Help Your Teen Throw Fun (and Safe) High School Parties

Article from Informed Families on March 10, 2017 at 8:00 AM

The idea of high school parties often conjures images of outrageous bashes you remember from John Hughes movies or other teen flicks from the ’80s and ’90s. Or, perhaps you recall parties from your own youth and the chaos that may have accompanied them. These memories may scare you into never trusting your teens to throw a party themselves—even one that’s supervised.

Make no mistake: Unsupervised high school parties are a terrible idea, often descending into Sixteen Candles- or American Pie-type anarchy and destruction. However, when properly planned and supervised, with clear rules in place, your teens can throw a party for their friends that is both fun and safe. Here are some tips on how to help them make that happen:
Set Parameters

The first and most important rule you must set for a party of teens: absolutely no alcohol or drugs—period. Some parents believe if they supervise a party, they should allow drinking because they can ensure all the partygoers stay safe, but from a legal, liability, safety and ethical standpoint, this is wrong. Some other parameters you should set include:

  • Party size: The smaller the party, the easier it will be for you to manage.
  • By invitation only: Insist that only invited guests will be allowed into the party. Your teens can set the guest list and send the invitations, but they give that list to you before any invite is sent.
  • A firm finish time: Set a time that the party will end and stick to it. Curfew considerations may come into play, and if guests’ parents are picking them up, they don’t want to be showing up too late.
  • No leaving and returning: Your teen’s guests are your responsibility from the minute they enter the party until they return home. While some kids may have completely innocent intentions for wanting to leave the party for a while, there is no way for you to know.

Empower Your Teens

Once you set the parameters, hand over the reins to planning the party to your teens. They probably have strong opinions on the party’s theme, food to serve, music to play, decorations and so on. Let your teens take over, with their understanding that they must follow your rules and not disturb the neighbors (i.e., no loud music, especially in the evening).

Communicate with Other Parents

Once your kids have given you the guest list, don’t hesitate to contact other parents to explain your rules and assure them that no alcohol will be served. Also, include your phone number on the invitation so that if parents have any questions or concerns, you can be immediately reached. Besides reinforcing to partygoers that breaking your rules will not be tolerated, communicating with other parents creates an added level of safety—everyone knows where their kids will be and what time the party will end.

Supervise, Don’t Hover

This high school party is your teens’ deal, so you want them to enjoy it without you constantly overseeing them. However, you shouldn’t let the party go unchecked. Strike a balance between smart supervision and not hovering. That said, don’t altogether ignore the party—don’t fall asleep, don’t get caught up in a Netflix binge and forget about the teens in the basement and definitely, don’t leave. Moreover, if you suspect something, take action, even if it’s just pulling your teen aside and asking what’s going on.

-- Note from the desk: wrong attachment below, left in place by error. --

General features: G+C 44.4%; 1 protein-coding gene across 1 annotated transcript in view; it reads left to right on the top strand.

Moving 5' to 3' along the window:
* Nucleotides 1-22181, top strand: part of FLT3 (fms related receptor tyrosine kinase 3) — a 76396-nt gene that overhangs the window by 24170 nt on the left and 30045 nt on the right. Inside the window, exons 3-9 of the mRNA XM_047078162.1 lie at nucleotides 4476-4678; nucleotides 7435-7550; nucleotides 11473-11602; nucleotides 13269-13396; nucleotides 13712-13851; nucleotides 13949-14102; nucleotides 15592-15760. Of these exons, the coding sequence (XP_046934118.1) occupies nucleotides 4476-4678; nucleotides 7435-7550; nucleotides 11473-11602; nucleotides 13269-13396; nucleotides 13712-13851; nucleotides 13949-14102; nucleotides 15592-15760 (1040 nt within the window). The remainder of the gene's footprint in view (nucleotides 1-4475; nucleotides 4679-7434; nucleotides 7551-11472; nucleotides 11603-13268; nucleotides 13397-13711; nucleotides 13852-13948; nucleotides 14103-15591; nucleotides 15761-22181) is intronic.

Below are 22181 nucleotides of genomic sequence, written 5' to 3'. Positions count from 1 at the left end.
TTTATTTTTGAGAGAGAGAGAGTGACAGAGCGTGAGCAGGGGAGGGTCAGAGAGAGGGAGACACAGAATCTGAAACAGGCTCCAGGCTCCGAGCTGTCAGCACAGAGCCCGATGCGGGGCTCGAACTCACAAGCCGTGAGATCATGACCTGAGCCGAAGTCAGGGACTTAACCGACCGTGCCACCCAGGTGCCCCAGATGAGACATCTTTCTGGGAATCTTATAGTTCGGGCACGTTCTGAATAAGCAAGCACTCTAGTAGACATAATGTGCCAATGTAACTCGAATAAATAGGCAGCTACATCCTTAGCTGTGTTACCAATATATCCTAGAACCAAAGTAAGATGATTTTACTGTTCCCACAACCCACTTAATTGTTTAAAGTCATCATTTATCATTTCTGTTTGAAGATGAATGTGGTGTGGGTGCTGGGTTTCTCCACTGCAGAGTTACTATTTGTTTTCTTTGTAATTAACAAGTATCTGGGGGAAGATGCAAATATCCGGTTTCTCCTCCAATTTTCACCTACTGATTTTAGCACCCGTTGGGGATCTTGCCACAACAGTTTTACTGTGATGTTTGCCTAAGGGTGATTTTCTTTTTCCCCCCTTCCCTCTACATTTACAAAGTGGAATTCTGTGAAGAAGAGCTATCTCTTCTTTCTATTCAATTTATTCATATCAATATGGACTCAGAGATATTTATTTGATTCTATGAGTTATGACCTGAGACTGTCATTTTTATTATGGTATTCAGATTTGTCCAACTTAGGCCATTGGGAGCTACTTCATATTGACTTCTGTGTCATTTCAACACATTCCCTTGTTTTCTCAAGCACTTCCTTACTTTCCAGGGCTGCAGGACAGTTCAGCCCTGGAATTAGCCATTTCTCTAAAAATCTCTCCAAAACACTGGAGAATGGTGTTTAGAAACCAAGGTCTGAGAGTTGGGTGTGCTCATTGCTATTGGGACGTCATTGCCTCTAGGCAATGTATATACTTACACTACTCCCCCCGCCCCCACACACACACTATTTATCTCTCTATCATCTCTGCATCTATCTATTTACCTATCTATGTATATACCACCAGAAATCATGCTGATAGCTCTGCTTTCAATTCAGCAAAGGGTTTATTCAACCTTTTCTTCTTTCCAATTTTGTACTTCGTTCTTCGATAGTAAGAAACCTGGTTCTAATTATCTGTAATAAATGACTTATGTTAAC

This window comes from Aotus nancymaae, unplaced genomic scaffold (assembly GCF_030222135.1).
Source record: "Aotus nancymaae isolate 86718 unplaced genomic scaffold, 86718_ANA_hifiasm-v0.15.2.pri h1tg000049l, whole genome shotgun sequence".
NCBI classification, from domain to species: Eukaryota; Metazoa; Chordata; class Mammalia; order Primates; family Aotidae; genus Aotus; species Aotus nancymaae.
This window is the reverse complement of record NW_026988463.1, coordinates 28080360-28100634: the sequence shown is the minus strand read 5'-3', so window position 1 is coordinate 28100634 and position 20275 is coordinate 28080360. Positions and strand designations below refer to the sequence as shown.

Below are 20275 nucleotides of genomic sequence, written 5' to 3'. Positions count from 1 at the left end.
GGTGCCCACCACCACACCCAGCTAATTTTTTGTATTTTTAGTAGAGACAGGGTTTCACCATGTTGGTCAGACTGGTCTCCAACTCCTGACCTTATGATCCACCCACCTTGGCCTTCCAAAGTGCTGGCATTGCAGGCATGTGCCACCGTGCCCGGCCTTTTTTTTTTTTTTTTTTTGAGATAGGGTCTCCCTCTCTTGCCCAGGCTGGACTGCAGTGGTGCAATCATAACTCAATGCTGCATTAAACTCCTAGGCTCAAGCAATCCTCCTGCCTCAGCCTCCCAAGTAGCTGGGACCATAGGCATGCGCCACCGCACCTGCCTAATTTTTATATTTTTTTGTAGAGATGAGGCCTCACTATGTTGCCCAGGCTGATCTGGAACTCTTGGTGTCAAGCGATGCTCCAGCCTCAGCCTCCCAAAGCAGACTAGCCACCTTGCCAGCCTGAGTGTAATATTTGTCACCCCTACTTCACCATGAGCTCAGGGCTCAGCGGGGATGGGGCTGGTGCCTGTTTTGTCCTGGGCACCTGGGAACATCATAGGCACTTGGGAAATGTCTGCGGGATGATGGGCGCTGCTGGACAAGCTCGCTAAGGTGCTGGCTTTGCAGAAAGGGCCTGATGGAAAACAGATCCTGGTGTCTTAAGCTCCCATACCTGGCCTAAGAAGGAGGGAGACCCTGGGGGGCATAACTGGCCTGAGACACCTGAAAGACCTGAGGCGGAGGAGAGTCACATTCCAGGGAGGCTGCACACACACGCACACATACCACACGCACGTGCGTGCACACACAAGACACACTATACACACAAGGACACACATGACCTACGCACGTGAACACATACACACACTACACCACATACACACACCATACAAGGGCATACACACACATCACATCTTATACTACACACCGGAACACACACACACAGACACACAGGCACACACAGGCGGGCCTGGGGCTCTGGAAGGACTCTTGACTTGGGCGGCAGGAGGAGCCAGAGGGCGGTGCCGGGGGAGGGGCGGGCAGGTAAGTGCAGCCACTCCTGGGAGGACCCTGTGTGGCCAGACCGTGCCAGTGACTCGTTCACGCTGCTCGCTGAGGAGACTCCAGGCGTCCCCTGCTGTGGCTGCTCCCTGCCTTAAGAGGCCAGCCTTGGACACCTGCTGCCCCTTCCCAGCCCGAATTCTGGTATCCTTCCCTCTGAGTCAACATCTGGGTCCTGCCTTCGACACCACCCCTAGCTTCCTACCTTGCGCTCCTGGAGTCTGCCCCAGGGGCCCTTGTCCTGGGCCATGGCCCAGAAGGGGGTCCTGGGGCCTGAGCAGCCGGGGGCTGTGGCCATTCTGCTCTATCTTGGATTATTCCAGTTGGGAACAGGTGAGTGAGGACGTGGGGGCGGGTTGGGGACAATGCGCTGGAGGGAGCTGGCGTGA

Pool (or Lake) Party Concerns

Florida backyards are more likely to have a pool than perhaps any other state, and we get plenty of use out of them almost year-round. (In Minnesota, applies to lakes and cabins.) Naturally, your teens might want to throw a pool party, which can be great fun but also comes with an additional set of safety concerns. More supervision might be needed (depending on how many kids are invited—this is good reason to keep the guest list small), and the energy level of teens, especially boys, can ramp up during a pool party. These aren’t reasons to nix a pool party, but some extra precautions should be taken:

  • Consider asking other parents to help chaperone. More eyes and ears mean any unsafe behavior will be caught before it gets out of hand.
  • For younger teens, consider hiring a certified lifeguard (a college student would be perfect for this role).
  • No glass allowed on the pool deck.
  • No horseplay allowed. For starters, no throwing others into the pool—if someone isn’t wearing a swimsuit, they should stay dry. Also, no crazy dives, and no jumping from any place other than the side of the pool or the diving board.
  • Absolutely no booze. One study found that alcohol was found in the system off 44 percent of unintentional drowning victims. Risk of injury also increases—an inebriated teen may think he or she is invincible and try jumping off the garage … into the shallow end, for example.

High school parties can be memorable for teens and their friends, but safety must be the top priority. Our Safe Homes Smart Parties campaign offers helpful resources for parents who want to ensure parties are supervised, in control and fun.

 

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